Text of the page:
A New Way to Measure Inflation Expectations Has Bad News

Federal Reserve policymakers believe that inflation expectations are self-fulfilling prophecies, and they’re dead set on preventing them from moving materially higher. But expectations are hard to measure in real time, and the most popular household surveys are limited by respondents’ often poor understanding of what inflation truly is. They may confuse price levels with inflation (a rate of change), and they tend to over-extrapolate from a few narrow experiences at the gas station and the supermarket.

Of course, economists and survey architects are aware of these shortcomings, and there’s been considerable enthusiasm around the idea of making the questions more intuitive and personal. Morning Consult, in work with economists from the Federal Reserve Bank of Cleveland, introduced a survey question last year that asks consumers how their incomes would have to change to make them “equally well-off,” given their expectations about prices in the next 12 months. In the past couple of weeks, the Morning Consult metric — drawn from weekly surveys of 20,000 people on average — jumped to a record. I spoke to John Leer, chief economist at the decision intelligence company, about the recent data. A lightly condensed and edited transcript of the conversation follows.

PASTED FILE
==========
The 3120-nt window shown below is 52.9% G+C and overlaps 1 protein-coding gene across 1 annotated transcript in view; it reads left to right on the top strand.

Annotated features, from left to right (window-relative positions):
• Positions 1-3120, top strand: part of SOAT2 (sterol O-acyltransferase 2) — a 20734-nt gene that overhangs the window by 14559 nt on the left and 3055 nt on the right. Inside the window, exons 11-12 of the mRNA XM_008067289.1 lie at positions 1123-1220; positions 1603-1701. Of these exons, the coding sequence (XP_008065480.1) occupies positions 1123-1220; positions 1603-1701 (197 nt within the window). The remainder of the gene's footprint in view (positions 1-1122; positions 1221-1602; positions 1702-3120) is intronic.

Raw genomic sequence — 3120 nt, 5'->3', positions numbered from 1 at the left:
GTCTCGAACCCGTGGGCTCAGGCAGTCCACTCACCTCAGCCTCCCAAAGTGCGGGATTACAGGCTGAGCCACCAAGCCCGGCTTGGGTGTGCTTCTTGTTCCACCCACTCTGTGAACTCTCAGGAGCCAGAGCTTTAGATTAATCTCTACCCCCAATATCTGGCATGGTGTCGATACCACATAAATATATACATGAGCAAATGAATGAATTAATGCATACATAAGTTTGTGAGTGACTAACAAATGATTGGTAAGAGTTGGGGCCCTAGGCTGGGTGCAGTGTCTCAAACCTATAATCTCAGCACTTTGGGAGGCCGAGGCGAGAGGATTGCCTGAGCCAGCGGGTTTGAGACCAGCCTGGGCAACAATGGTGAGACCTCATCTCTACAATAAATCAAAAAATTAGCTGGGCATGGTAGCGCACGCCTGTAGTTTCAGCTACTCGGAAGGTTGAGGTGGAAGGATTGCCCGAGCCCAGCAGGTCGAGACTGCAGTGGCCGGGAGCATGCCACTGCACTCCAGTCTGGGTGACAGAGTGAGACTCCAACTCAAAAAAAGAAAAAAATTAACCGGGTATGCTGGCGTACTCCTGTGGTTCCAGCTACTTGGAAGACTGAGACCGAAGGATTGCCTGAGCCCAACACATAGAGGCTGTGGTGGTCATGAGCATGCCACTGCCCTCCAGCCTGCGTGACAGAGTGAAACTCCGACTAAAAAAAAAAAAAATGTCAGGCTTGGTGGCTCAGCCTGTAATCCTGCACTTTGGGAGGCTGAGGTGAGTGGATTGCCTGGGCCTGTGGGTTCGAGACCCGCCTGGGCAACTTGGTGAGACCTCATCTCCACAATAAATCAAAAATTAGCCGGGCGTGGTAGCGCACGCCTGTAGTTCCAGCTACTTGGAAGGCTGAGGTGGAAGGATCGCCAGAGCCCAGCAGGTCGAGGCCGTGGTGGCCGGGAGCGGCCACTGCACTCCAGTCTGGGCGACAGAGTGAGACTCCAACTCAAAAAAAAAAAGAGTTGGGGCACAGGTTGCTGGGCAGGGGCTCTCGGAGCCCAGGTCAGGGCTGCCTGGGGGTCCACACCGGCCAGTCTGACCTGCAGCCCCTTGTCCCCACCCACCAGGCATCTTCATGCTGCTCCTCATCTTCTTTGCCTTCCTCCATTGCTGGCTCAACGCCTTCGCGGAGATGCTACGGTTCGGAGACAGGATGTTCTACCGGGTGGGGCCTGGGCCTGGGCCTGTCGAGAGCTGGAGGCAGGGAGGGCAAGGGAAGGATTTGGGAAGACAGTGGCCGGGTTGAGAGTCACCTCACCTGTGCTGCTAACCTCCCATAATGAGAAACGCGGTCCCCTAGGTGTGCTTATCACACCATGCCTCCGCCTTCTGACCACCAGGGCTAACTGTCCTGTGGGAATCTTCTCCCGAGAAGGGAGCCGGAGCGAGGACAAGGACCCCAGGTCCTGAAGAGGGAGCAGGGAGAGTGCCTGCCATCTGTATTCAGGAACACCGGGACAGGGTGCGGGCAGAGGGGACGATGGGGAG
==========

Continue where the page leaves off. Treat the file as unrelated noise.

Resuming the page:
What is your indirect consumer inflation expectations gauge telling us?

For the second week in a row, we’ve had really record high inflation expectations — up to 8.25% for the week ending this past Saturday, up from 8.02% the week prior. This in many ways sort of bucks the trend that we’ve seen over the last two months where we saw basically a lot of volatility that essentially resulted in instability. And now we’re clearly seeing a turning point with elevated inflation expectations. … It’s hard to refute now — after having two consecutive weeks, 20,000 survey respondents per week — that 12-month inflation expectations are elevated.